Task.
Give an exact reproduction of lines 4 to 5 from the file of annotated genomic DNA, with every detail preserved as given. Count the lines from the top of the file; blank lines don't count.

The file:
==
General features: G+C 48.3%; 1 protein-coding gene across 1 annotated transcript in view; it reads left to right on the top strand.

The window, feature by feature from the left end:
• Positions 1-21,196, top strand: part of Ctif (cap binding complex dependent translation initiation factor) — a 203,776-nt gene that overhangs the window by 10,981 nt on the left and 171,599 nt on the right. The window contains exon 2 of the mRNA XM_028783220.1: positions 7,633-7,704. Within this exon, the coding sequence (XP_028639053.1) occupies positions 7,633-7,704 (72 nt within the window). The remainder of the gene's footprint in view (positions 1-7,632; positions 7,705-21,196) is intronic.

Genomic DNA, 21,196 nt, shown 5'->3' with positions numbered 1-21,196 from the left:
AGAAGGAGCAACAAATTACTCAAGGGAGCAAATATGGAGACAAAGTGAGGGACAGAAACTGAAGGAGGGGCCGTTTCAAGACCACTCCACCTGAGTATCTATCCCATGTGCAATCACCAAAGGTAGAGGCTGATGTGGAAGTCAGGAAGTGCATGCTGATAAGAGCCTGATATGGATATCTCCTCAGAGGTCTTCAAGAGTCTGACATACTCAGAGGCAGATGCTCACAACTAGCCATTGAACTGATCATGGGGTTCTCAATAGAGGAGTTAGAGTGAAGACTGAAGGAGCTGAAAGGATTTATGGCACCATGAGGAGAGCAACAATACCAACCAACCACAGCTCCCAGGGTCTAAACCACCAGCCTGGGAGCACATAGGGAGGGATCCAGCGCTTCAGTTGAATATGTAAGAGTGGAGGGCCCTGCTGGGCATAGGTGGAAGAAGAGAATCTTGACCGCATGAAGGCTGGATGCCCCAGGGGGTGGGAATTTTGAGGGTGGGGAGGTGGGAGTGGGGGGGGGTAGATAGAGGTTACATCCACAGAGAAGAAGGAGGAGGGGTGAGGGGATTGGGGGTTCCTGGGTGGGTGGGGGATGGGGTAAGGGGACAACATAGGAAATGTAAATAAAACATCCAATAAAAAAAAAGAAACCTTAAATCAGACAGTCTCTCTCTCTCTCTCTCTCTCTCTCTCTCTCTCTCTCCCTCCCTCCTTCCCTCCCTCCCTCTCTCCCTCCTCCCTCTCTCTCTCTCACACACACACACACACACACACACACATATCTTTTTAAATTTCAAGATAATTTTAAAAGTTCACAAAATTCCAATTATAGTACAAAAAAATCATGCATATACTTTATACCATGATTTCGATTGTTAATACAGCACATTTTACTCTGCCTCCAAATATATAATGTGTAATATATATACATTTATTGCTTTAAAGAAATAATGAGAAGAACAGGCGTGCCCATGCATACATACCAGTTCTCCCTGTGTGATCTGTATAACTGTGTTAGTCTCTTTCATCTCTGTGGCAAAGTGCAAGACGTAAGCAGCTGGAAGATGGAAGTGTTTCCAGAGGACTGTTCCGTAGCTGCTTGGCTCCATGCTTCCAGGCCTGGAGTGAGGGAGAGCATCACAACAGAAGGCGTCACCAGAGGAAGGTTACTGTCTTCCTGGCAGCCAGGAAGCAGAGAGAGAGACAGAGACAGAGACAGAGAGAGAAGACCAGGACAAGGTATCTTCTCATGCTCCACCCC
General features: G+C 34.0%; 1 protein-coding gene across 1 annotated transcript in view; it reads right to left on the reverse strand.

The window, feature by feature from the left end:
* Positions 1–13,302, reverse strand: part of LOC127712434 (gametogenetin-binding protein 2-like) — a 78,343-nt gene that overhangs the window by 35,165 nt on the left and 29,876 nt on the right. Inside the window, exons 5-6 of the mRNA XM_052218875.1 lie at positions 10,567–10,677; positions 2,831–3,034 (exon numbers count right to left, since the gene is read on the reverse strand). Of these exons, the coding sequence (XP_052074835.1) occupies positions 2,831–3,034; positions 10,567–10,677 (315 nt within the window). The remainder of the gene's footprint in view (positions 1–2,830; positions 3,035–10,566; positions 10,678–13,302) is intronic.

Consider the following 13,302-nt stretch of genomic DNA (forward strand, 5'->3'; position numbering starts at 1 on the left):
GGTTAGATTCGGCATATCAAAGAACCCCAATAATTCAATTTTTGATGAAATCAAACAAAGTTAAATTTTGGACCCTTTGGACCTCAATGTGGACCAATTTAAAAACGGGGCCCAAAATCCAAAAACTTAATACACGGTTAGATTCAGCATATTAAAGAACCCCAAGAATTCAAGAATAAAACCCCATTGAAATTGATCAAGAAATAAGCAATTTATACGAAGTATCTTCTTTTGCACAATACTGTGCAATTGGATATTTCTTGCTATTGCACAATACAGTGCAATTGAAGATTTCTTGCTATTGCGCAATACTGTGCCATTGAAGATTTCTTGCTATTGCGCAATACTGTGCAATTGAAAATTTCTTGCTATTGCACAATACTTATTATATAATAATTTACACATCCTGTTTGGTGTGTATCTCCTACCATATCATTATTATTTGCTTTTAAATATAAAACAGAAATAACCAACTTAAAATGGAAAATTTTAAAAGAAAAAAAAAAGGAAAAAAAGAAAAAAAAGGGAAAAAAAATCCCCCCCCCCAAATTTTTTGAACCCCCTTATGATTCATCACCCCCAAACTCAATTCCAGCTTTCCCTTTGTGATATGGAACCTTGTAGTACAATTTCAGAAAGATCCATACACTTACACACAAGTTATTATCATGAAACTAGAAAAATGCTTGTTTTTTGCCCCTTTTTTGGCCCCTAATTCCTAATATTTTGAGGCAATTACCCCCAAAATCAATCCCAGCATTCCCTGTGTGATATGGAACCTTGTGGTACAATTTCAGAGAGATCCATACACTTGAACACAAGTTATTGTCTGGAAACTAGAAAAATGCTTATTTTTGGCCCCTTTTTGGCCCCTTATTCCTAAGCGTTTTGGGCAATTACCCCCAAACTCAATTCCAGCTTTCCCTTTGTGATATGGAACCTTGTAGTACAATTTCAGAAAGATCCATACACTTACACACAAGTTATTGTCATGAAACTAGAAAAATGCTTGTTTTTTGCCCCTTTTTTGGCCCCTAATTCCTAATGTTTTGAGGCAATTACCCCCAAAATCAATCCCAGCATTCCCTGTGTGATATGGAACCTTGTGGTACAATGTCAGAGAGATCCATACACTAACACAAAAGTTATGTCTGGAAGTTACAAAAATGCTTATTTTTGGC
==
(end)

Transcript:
Genomic DNA, 21,196 nt, shown 5'->3' with positions numbered 1-21,196 from the left:
AGAAGGAGCAACAAATTACTCAAGGGAGCAAATATGGAGACAAAGTGAGGGACAGAAACTGAAGGAGGGGCCGTTTCAAGACCACTCCACCTGAGTATCTATCCCATGTGCAATCACCAAAGGTAGAGGCTGATGTGGAAGTCAGGAAGTGCATGCTGATAAGAGCCTGATATGGATATCTCCTCAGAGGTCTTCAAGAGTCTGACATACTCAGAGGCAGATGCTCACAACTAGCCATTGAACTGATCATGGGGTTCTCAATAGAGGAGTTAGAGTGAAGACTGAAGGAGCTGAAAGGATTTATGGCACCATGAGGAGAGCAACAATACCAACCAACCACAGCTCCCAGGGTCTAAACCACCAGCCTGGGAGCACATAGGGAGGGATCCAGCGCTTCAGTTGAATATGTAAGAGTGGAGGGCCCTGCTGGGCATAGGTGGAAGAAGAGAATCTTGACCGCATGAAGGCTGGATGCCCCAGGGGGTGGGAATTTTGAGGGTGGGGAGGTGGGAGTGGGGGGGGGTAGATAGAGGTTACATCCACAGAGAAGAAGGAGGAGGGGTGAGGGGATTGGGGGTTCCTGGGTGGGTGGGGGATGGGGTAAGGGGACAACATAGGAAATGTAAATAAAACATCCAATAAAAAAAAAGAAACCTTAAATCAGACAGTCTCTCTCTCTCTCTCTCTCTCTCTCTCTCTCTCTCTCCCTCCCTCCTTCCCTCCCTCCCTCTCTCCCTCCTCCCTCTCTCTCTCTCACACACACACACACACACACACACACATATCTTTTTAAATTTCAAGATAATTTTAAAAGTTCACAAAATTCCAATTATAGTACAAAAAAATCATGCATATACTTTATACCATGATTTCGATTGTTAATACAGCACATTTTACTCTGCCTCCAAATATATAATGTGTAATATATATACATTTATTGCTTTAAAGAAATAATGAGAAGAACAGGCGTGCCCATGCATACATACCAGTTCTCCCTGTGTGATCTGTATAACTGTGTTAGTCTCTTTCATCTCTGTGGCAAAGTGCAAGACGTAAGCAGCTGGAAGATGGAAGTGTTTCCAGAGGACTGTTCCGTAGCTGCTTGGCTCCATGCTTCCAGGCCTGGAGTGAGGGAGAGCATCACAACAGAAGGCGTCACCAGAGGAAGGTTACTGTCTTCCTGGCAGCCAGGAAGCAGAGAGAGAGACAGAGACAGAGACAGAGAGAGAAGACCAGGACAAGGTATCTTCTCATGCTCCACCCC